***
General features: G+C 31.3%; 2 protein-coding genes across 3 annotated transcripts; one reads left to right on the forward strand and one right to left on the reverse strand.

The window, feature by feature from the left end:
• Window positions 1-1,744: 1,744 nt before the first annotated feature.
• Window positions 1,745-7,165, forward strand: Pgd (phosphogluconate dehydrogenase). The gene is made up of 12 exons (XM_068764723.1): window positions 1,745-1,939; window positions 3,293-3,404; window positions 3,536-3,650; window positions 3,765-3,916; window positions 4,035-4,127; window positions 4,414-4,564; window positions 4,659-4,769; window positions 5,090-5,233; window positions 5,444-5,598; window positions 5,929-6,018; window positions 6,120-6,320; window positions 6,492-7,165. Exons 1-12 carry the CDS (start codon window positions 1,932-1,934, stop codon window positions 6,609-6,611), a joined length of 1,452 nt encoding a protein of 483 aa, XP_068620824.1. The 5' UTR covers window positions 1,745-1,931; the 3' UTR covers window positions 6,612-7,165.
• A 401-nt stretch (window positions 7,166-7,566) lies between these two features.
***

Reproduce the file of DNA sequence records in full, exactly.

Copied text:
General features: G+C 31.3%; 2 protein-coding genes across 3 annotated transcripts; one reads left to right on the forward strand and one right to left on the reverse strand.

The window, feature by feature from the left end:
• Window positions 1-1,744: 1,744 nt before the first annotated feature.
• Window positions 1,745-7,165, forward strand: Pgd (phosphogluconate dehydrogenase). The gene is made up of 12 exons (XM_068764723.1): window positions 1,745-1,939; window positions 3,293-3,404; window positions 3,536-3,650; window positions 3,765-3,916; window positions 4,035-4,127; window positions 4,414-4,564; window positions 4,659-4,769; window positions 5,090-5,233; window positions 5,444-5,598; window positions 5,929-6,018; window positions 6,120-6,320; window positions 6,492-7,165. Exons 1-12 carry the CDS (start codon window positions 1,932-1,934, stop codon window positions 6,609-6,611), a joined length of 1,452 nt encoding a protein of 483 aa, XP_068620824.1. The 5' UTR covers window positions 1,745-1,931; the 3' UTR covers window positions 6,612-7,165.
• A 401-nt stretch (window positions 7,166-7,566) lies between these two features.